There is one previous brief publication describing Speed Dating for matching medical interns to research preceptors (Berquist et al, 2010).  Their session were more scripted than ours with preceptors given 3 minutes to speak and then interns given 3 minutes to discuss their research background and interests. There is no mention of presentation of specific projects.  About half of interns chose a preceptor from this session and faculty evaluation were reported to be “positive”. Speed Dating has also has been used successfully to match medical students to faculty (Guse et al., 2016) or residents to more senior residents (Caine, Schwartzman and Kunac 2017)or to staff (McNabney, Fedarko and Durso, 2010; Cook, Bahn and Menaker, 2010) as mentors.

The research productivity of the residents was a mean of about one presentation at a conference and one publication per resident with only 3 of 28 (11%) lacking both. Since some residents had completed their general pediatric training just one month prior to the output survey, more publications are anticipated. This would seem to be a commendable research output but there is no benchmark level for residency programs.  

A 2017 systematic review of interventions that increased scholarly activity during residency in Canada and the United States reported that the key components appeared to be having mandatory requirements, protected time, a research director, a research curriculum or track and research days (Stevenson et al., 2017) However, typically interventions were bundled so it was not possible to determine the contribution of each component. They did not identify studies that analyzed output based on characteristics of preceptors or the process that was used for identifying a preceptor or a project.  Local “research culture” was thought to be key to resident success; it seems likely that “Speed Dating” near the beginning of residency conveys the message to residents that they are expected to begin a research project early in their training.  

The major limitation of this study is that the contribution of Speed Dating to research productivity cannot be determined. The majority or residents did not choose a project from Speed Dating, yet the Speed Dating process may have prompted them to choose and start a project earlier than they otherwise would have.  It is not possible to compare the research output of residents prior to and during the Speed Dating era as resident research requirements were first made mandatory the year that Speed Dating was introduced. Research output was not directly compared for residents who did and did not choose a project from Speed Dating as even if the proposal did not come directly from Speed Dating, the preceptor or the idea for the project may have stemmed from Speed Dating. A further limitation is that there is not a validated measure of the quality or the true impact of presentations or publications.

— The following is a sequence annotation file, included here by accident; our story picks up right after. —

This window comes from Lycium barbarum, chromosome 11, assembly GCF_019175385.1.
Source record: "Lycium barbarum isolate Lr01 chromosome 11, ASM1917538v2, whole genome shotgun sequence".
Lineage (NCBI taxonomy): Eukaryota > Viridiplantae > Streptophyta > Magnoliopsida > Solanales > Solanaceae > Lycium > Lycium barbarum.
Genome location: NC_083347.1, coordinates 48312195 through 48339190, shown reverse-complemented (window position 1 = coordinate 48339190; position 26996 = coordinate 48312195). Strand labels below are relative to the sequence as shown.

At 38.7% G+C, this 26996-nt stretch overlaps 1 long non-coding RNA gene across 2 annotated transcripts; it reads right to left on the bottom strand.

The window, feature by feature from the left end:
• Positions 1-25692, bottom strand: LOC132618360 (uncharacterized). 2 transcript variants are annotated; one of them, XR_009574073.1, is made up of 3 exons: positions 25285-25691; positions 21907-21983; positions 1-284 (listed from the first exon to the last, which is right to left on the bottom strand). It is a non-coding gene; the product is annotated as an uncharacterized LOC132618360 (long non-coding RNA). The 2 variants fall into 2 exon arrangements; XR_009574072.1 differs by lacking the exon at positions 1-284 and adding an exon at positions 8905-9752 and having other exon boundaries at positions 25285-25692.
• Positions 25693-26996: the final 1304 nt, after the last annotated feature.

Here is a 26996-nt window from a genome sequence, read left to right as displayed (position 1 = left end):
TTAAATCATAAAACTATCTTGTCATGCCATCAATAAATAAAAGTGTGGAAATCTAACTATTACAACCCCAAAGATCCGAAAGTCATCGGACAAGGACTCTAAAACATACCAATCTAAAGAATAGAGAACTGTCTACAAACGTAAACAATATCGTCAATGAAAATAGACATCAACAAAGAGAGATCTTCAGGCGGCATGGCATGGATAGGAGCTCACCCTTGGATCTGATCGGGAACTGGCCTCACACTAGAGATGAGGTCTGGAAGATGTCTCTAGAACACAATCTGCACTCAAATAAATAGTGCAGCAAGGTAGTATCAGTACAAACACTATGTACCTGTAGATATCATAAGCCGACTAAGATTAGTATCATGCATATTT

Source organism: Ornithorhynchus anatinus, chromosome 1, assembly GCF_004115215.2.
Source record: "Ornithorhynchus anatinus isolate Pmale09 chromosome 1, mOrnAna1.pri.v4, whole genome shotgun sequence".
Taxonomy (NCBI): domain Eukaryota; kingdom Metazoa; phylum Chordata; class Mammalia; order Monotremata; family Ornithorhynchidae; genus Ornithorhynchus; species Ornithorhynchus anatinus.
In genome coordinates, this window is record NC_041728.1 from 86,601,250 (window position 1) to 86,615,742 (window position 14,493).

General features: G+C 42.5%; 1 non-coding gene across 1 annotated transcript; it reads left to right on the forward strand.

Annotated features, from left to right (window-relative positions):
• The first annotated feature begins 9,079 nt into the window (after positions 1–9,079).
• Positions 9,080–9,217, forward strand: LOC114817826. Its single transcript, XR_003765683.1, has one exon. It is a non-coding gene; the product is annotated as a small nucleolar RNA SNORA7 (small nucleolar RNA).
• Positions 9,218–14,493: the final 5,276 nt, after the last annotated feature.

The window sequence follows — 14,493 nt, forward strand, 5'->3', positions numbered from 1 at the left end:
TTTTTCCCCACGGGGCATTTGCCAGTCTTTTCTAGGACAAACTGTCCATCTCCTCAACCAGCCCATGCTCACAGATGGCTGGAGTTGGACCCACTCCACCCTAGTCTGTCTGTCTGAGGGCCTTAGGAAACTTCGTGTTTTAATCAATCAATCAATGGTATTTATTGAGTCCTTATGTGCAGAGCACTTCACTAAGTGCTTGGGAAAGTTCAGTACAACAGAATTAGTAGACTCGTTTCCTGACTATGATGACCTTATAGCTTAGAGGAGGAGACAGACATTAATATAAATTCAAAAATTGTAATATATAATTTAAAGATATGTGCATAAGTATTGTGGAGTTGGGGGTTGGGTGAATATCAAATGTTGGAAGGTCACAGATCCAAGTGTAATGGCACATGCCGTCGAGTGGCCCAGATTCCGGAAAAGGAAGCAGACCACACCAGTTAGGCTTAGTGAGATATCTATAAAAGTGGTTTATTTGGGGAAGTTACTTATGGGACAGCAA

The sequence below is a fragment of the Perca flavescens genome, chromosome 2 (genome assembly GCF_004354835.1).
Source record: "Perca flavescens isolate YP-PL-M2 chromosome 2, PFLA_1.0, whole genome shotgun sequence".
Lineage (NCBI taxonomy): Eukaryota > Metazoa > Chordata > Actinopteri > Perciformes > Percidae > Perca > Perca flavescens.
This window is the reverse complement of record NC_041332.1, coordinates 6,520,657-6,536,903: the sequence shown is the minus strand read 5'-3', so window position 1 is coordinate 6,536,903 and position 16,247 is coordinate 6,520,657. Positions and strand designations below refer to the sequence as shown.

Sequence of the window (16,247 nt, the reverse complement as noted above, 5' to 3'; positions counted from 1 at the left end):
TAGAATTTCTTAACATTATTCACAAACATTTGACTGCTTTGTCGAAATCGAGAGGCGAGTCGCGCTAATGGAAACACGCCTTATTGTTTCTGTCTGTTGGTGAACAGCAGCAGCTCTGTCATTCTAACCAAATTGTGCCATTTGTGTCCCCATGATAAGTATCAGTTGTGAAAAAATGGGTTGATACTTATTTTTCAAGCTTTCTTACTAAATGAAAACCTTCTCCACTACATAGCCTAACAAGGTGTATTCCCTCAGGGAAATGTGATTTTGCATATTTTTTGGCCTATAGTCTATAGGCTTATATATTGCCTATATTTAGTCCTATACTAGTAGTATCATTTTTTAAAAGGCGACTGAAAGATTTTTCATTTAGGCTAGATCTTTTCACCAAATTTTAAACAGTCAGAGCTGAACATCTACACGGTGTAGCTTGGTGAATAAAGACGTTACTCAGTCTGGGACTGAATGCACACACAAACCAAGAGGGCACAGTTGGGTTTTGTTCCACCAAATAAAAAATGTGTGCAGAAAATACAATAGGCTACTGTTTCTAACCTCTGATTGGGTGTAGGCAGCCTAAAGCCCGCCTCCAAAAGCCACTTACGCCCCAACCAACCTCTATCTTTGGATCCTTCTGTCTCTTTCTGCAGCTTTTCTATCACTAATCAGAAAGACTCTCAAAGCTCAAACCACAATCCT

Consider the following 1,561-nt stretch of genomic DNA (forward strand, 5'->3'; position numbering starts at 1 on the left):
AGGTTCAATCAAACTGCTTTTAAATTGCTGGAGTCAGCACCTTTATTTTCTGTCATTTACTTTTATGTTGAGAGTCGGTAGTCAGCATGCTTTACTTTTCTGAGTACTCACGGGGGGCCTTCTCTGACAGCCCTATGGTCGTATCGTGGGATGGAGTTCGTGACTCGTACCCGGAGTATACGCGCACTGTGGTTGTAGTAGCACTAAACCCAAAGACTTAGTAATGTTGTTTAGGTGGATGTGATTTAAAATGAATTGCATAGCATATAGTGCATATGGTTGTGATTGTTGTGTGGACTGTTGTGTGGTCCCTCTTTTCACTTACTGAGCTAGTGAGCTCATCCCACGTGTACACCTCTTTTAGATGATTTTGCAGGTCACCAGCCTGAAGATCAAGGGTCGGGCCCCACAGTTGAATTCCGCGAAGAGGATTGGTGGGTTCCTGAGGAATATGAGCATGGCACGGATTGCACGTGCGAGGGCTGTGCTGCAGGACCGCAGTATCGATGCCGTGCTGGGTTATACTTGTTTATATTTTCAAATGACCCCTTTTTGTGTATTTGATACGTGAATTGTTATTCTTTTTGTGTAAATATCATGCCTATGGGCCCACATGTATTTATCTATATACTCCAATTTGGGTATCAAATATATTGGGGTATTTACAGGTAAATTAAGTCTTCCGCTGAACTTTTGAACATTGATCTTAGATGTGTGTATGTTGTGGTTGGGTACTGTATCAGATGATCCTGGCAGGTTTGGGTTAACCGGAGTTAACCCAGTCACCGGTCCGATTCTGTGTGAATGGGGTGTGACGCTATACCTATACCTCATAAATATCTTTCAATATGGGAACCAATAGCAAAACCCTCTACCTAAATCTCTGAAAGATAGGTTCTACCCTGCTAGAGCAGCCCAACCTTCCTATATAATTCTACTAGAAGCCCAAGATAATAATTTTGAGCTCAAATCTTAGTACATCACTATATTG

Potential preceptors with negative attitudes towards the concept of Speed Dating would not have agreed to attend, biasing the survey towards those with a neutral or positive attitude. It would be optimal to determine whether preceptor responses varied by discipline but this was not possible with the limited sample size. The responses of residents and preceptors could only be compared for limited questions, as the preceptor survey was brief to encourage participation. 

Another limitation is that the study was conducted at a single institution. First year residents come from all across Canada and have just started their program when Speed Dating occurs so it seems unlikely that their attitudes would differ much from residents in other Canadian programs. However, the attitudes of preceptors could be colored by the research culture of the institution.

Conclusion

Based on the evaluation, Speed Dating should be continued, potentially with a revised format where preceptors only meet with residents who have some level of interest in their project. Future studies should analyze predictors of which resident-preceptor matches are most likely to yield both mutual satisfaction and research productivity, potentially leading to “Eharmony for Research” (Eharmony, 2018).

Take Home Messages

  • A round robin (Speed Dating) format for matching pediatric residents with research preceptors was regarded favorably by most participants.
  • There was a high rate of project completion in the era of Speed Dating whether or not residents chose a project or preceptor from Speed Dating.

Notes On Contributors

Dr. Mia Lang is the Associate Dean, Faculty Development and former Program Director of the General Pediatrics Training Program, University of Alberta.

Dr. Joan Robinson is the Chair of the Resident Research Committee, Department of Pediatrics, University of Alberta.

Acknowledgements

The authors would like to acknowledge the Women and Children’s Health Research Institute (WCHRI) and the Stollery Children’s Hospital Foundation who fund pediatric resident research at the University of Alberta.

Bibliography/References

Berquist, J. B., Carnes, M., Roach, M. A. and Vogelman, B. (2010) ''Speed dating' workshop to pair interns and researchers,' Med Educ, 44(11), pp. 1133–113. https://doi.org/10.1111/j.1365-2923.2010.03806.x